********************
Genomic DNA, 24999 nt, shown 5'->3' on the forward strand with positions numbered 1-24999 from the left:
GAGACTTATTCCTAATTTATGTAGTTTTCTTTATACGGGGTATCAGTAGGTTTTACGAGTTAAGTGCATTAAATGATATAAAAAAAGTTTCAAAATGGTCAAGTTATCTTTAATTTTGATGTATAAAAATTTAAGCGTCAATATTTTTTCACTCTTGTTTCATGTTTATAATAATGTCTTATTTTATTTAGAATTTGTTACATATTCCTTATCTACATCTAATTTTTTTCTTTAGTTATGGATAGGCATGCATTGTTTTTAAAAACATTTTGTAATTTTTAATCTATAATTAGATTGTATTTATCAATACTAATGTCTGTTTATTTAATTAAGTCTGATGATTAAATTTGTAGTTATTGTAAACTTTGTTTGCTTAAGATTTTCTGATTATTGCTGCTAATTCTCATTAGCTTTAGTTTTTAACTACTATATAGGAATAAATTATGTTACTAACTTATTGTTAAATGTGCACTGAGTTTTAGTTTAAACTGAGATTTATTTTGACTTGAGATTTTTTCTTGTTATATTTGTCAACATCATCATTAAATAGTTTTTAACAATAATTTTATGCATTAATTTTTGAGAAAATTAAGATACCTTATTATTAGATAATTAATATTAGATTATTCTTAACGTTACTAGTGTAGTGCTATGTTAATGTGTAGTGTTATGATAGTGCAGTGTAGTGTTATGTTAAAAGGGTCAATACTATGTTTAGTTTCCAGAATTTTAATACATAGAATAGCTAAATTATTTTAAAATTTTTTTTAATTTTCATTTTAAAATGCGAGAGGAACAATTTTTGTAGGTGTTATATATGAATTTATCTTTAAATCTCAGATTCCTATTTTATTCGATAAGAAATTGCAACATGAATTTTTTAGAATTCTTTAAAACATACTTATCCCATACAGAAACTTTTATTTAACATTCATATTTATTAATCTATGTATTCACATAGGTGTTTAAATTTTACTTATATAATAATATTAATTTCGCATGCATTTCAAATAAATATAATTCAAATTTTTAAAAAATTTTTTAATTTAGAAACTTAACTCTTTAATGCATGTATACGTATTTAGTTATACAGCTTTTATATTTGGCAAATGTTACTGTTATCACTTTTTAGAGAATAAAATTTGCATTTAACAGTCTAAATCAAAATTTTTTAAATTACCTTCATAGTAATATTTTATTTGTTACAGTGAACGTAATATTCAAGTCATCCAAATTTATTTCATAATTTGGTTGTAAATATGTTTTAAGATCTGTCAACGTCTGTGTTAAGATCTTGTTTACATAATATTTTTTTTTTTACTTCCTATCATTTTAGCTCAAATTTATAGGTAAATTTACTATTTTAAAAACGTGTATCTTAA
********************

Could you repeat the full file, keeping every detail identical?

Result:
Genomic DNA, 24999 nt, shown 5'->3' on the forward strand with positions numbered 1-24999 from the left:
GAGACTTATTCCTAATTTATGTAGTTTTCTTTATACGGGGTATCAGTAGGTTTTACGAGTTAAGTGCATTAAATGATATAAAAAAAGTTTCAAAATGGTCAAGTTATCTTTAATTTTGATGTATAAAAATTTAAGCGTCAATATTTTTTCACTCTTGTTTCATGTTTATAATAATGTCTTATTTTATTTAGAATTTGTTACATATTCCTTATCTACATCTAATTTTTTTCTTTAGTTATGGATAGGCATGCATTGTTTTTAAAAACATTTTGTAATTTTTAATCTATAATTAGATTGTATTTATCAATACTAATGTCTGTTTATTTAATTAAGTCTGATGATTAAATTTGTAGTTATTGTAAACTTTGTTTGCTTAAGATTTTCTGATTATTGCTGCTAATTCTCATTAGCTTTAGTTTTTAACTACTATATAGGAATAAATTATGTTACTAACTTATTGTTAAATGTGCACTGAGTTTTAGTTTAAACTGAGATTTATTTTGACTTGAGATTTTTTCTTGTTATATTTGTCAACATCATCATTAAATAGTTTTTAACAATAATTTTATGCATTAATTTTTGAGAAAATTAAGATACCTTATTATTAGATAATTAATATTAGATTATTCTTAACGTTACTAGTGTAGTGCTATGTTAATGTGTAGTGTTATGATAGTGCAGTGTAGTGTTATGTTAAAAGGGTCAATACTATGTTTAGTTTCCAGAATTTTAATACATAGAATAGCTAAATTATTTTAAAATTTTTTTTAATTTTCATTTTAAAATGCGAGAGGAACAATTTTTGTAGGTGTTATATATGAATTTATCTTTAAATCTCAGATTCCTATTTTATTCGATAAGAAATTGCAACATGAATTTTTTAGAATTCTTTAAAACATACTTATCCCATACAGAAACTTTTATTTAACATTCATATTTATTAATCTATGTATTCACATAGGTGTTTAAATTTTACTTATATAATAATATTAATTTCGCATGCATTTCAAATAAATATAATTCAAATTTTTAAAAAATTTTTTAATTTAGAAACTTAACTCTTTAATGCATGTATACGTATTTAGTTATACAGCTTTTATATTTGGCAAATGTTACTGTTATCACTTTTTAGAGAATAAAATTTGCATTTAACAGTCTAAATCAAAATTTTTTAAATTACCTTCATAGTAATATTTTATTTGTTACAGTGAACGTAATATTCAAGTCATCCAAATTTATTTCATAATTTGGTTGTAAATATGTTTTAAGATCTGTCAACGTCTGTGTTAAGATCTTGTTTACATAATATTTTTTTTTTTACTTCCTATCATTTTAGCTCAAATTTATAGGTAAATTTACTATTTTAAAAACGTGTATCTTAA